NBA Referees Are Officially Pretty Sick Of Having Their Work Publicly Critiqued By The League

06.07.16 3 years ago 4 Comments
Ed Malloy, LeBron James

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The NBA’s intentions were good when it decided to add a dose of clarity to officiating down the stretch of close games. Toward the tale end of last season, newly-implemented “Last Two-Minutes Reports” received nothing but positive attention across the basketball world. The league’s decision to publicly address questionable calls seemed a great one.

But that all changed once the postseason tipped off in mid-April. Several matchups between marquee teams not only came down to the wire, but included a series of head-scratching decisions or non-decisions by referees that helped decide games’ outcomes. Who could forget Dion Waiters shoving Manu Ginobili while inbounding the ball during the closing moments of Game 2 in the Western Conference Finals?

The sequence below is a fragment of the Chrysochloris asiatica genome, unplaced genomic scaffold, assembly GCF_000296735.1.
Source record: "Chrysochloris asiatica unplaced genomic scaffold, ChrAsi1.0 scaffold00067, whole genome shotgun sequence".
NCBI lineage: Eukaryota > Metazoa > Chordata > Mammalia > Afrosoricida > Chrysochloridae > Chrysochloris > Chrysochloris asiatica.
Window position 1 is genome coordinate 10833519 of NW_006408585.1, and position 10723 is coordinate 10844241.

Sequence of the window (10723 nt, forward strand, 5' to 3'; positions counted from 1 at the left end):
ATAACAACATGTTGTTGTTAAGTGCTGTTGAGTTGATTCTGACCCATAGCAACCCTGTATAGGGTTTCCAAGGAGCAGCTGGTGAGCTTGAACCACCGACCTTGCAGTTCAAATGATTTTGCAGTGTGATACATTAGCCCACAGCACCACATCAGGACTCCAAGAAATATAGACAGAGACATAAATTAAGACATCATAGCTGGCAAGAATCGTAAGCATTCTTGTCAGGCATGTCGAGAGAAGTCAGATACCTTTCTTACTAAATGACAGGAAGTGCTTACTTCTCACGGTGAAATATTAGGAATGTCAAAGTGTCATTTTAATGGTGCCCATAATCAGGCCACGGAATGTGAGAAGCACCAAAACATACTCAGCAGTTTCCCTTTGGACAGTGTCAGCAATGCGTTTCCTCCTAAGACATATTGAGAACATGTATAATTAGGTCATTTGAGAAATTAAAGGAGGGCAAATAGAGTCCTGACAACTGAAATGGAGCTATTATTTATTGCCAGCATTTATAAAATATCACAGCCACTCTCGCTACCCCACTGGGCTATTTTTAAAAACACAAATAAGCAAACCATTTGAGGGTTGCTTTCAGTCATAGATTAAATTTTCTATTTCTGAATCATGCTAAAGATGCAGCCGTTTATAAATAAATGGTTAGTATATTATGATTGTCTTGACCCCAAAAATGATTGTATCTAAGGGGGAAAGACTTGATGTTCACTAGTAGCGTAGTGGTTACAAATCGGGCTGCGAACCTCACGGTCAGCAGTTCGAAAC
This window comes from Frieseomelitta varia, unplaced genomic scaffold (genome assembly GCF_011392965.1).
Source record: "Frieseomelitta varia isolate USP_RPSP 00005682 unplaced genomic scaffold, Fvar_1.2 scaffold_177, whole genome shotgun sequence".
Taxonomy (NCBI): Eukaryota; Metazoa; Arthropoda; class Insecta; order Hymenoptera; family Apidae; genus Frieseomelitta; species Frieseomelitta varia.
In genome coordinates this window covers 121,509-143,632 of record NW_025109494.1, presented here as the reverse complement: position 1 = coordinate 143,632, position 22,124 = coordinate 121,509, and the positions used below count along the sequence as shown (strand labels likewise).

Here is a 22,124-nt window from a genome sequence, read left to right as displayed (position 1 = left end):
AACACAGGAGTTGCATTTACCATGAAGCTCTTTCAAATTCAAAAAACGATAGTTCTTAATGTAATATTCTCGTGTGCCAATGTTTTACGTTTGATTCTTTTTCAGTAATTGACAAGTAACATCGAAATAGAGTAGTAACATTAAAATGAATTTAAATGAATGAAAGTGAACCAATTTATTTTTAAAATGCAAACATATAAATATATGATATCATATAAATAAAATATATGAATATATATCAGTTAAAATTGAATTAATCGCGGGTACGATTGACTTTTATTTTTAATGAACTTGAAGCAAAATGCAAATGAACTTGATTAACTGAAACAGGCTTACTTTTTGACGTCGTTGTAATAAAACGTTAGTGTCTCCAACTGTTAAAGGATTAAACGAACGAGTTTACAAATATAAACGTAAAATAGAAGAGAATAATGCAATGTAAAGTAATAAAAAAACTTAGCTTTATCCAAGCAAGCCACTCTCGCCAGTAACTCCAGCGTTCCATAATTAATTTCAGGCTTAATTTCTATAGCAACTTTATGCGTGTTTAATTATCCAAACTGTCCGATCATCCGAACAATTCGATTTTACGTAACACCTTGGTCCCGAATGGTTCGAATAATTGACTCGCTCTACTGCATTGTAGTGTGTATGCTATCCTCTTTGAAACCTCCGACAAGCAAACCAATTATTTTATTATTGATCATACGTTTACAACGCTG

Not the officials, obviously. A couple weeks after opposition to Last Two-Minutes Reports reached its high-water mark, the National Basketball Referees Association called for an end to the process.

The NBRA’s official release on the matter can be read in full HERE. Notable reasons behind their position – which mostly stand in contrast to those of other L2MR opponents – are below.

Transparency does nothing to change the outcome of the game.

Transparency encourages anger and hostility towards NBA officials.

Eforts to promote transparency have encouraged the idea that perfection in ofciating is possible. Perfection is neither possible nor desirable; if every possible infraction were to be called, the game would be unwatchable and would cease to exist as a form of entertainment in this country.

Transparency has been misused as a catalyst by some teams to mobilize fans against the officials in an attempt to coerce more favorable treatment.

LeBron James and Steve Kerr highlight a lengthy list of players and coaches who came out against Last Two-Minutes Reporting since the playoffs began. And with the referees echoing their overarching stance, it seems only a matter of time until the league repeals what it called officiating transparency.


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